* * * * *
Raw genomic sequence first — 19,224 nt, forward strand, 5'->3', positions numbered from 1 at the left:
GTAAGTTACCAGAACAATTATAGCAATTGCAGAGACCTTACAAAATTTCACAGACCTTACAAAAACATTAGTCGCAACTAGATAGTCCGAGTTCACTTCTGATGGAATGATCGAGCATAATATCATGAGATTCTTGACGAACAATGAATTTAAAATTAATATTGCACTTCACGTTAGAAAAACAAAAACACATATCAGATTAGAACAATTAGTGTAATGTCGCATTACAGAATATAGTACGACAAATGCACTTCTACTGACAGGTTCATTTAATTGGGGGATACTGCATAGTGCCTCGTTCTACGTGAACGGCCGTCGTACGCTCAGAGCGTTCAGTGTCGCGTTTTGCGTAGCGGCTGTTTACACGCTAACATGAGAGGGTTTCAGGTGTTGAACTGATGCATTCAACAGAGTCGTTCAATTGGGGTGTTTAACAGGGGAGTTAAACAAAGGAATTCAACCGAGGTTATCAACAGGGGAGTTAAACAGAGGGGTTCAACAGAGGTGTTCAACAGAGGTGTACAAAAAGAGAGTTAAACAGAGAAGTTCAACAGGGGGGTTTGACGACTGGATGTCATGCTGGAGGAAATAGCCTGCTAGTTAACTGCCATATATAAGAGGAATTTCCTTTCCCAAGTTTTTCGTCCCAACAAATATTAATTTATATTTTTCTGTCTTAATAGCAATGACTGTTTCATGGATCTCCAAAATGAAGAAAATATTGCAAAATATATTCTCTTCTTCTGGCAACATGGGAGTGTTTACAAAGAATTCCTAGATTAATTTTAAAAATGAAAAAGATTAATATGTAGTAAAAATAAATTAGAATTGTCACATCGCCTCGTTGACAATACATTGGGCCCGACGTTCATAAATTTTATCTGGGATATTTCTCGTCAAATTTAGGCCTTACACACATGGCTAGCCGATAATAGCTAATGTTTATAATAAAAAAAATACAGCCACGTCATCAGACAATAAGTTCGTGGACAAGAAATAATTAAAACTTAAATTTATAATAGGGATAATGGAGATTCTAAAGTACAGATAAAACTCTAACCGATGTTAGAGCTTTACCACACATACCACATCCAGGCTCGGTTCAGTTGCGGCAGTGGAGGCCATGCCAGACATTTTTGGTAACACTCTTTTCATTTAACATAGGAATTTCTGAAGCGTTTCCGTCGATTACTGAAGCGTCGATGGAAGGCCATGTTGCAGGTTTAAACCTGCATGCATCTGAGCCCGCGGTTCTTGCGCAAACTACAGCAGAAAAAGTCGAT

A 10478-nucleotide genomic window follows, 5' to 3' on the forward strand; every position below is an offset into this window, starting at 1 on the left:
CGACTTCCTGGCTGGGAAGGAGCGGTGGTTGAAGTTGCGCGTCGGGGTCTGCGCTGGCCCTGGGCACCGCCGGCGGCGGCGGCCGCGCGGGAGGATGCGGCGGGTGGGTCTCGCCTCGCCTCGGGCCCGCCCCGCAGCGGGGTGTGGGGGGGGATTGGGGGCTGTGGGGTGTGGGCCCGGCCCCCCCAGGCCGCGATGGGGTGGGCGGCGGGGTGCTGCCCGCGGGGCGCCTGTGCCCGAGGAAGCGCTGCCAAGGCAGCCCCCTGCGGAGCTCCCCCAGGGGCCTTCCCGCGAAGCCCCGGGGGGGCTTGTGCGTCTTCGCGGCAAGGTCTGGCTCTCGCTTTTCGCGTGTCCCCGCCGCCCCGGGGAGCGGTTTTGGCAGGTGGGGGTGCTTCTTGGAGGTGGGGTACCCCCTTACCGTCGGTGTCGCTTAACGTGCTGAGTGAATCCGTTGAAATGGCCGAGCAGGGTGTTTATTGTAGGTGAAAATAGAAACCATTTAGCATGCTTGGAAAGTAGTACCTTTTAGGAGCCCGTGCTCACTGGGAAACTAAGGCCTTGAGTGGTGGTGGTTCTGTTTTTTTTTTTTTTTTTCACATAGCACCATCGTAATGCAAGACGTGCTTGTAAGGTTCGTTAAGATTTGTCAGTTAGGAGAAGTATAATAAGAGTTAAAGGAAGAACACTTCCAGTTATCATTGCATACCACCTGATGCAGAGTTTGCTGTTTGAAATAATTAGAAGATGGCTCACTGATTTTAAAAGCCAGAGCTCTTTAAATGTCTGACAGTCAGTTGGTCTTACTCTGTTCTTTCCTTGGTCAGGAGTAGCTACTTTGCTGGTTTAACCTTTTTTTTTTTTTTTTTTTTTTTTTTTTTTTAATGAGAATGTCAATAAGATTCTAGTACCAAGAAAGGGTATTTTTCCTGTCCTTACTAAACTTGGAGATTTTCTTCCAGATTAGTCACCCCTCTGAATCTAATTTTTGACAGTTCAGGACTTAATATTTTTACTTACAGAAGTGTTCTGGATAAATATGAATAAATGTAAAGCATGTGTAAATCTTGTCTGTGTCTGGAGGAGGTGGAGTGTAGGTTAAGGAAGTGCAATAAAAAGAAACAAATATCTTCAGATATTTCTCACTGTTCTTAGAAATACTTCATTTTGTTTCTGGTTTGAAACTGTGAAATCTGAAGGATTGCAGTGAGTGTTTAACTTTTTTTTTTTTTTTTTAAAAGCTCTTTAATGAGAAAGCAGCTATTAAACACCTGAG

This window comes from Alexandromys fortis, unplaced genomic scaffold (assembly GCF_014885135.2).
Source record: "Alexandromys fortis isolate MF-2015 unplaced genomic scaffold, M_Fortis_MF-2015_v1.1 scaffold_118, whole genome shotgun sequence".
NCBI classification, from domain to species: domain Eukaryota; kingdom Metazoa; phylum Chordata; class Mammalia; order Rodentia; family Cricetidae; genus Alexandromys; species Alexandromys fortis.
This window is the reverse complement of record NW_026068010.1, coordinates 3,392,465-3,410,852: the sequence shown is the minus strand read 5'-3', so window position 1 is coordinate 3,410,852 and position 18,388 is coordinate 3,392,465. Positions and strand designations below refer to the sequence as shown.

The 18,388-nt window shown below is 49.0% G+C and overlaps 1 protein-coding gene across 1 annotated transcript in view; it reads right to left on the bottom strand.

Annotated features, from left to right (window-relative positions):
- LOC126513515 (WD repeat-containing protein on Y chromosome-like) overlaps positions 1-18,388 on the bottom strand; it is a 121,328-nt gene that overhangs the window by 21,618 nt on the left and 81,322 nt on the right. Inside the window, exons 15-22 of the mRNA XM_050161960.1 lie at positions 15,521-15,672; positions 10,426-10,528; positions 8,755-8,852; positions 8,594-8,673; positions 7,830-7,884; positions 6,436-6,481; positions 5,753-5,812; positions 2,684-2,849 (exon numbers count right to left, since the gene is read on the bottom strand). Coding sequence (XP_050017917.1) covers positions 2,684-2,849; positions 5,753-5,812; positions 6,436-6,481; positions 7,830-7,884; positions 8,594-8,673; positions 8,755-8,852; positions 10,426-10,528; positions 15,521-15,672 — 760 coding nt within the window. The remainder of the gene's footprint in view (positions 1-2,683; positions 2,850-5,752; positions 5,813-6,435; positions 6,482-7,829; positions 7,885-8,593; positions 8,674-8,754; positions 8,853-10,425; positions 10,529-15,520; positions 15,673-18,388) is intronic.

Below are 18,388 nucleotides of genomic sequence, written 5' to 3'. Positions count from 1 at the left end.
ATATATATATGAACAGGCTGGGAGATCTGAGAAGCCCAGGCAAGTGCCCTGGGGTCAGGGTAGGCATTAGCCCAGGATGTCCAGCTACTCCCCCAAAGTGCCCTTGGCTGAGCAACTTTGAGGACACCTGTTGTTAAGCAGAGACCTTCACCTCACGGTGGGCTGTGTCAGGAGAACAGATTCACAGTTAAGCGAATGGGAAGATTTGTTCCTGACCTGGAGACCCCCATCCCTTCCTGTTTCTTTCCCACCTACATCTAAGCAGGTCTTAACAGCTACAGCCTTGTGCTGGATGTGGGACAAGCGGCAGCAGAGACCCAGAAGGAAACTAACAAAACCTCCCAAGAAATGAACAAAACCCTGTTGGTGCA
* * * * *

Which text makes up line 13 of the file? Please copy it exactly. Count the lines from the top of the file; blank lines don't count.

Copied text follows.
ATATATATATGAACAGGCTGGGAGATCTGAGAAGCCCAGGCAAGTGCCCTGGGGTCAGGGTAGGCATTAGCCCAGGATGTCCAGCTACTCCCCCAAAGTGCCCTTGGCTGAGCAACTTTGAGGACACCTGTTGTTAAGCAGAGACCTTCACCTCACGGTGGGCTGTGTCAGGAGAACAGATTCACAGTTAAGCGAATGGGAAGATTTGTTCCTGACCTGGAGACCCCCATCCCTTCCTGTTTCTTTCCCACCTACATCTAAGCAGGTCTTAACAGCTACAGCCTTGTGCTGGATGTGGGACAAGCGGCAGCAGAGACCCAGAAGGAAACTAACAAAACCTCCCAAGAAATGAACAAAACCCTGTTGGTGCA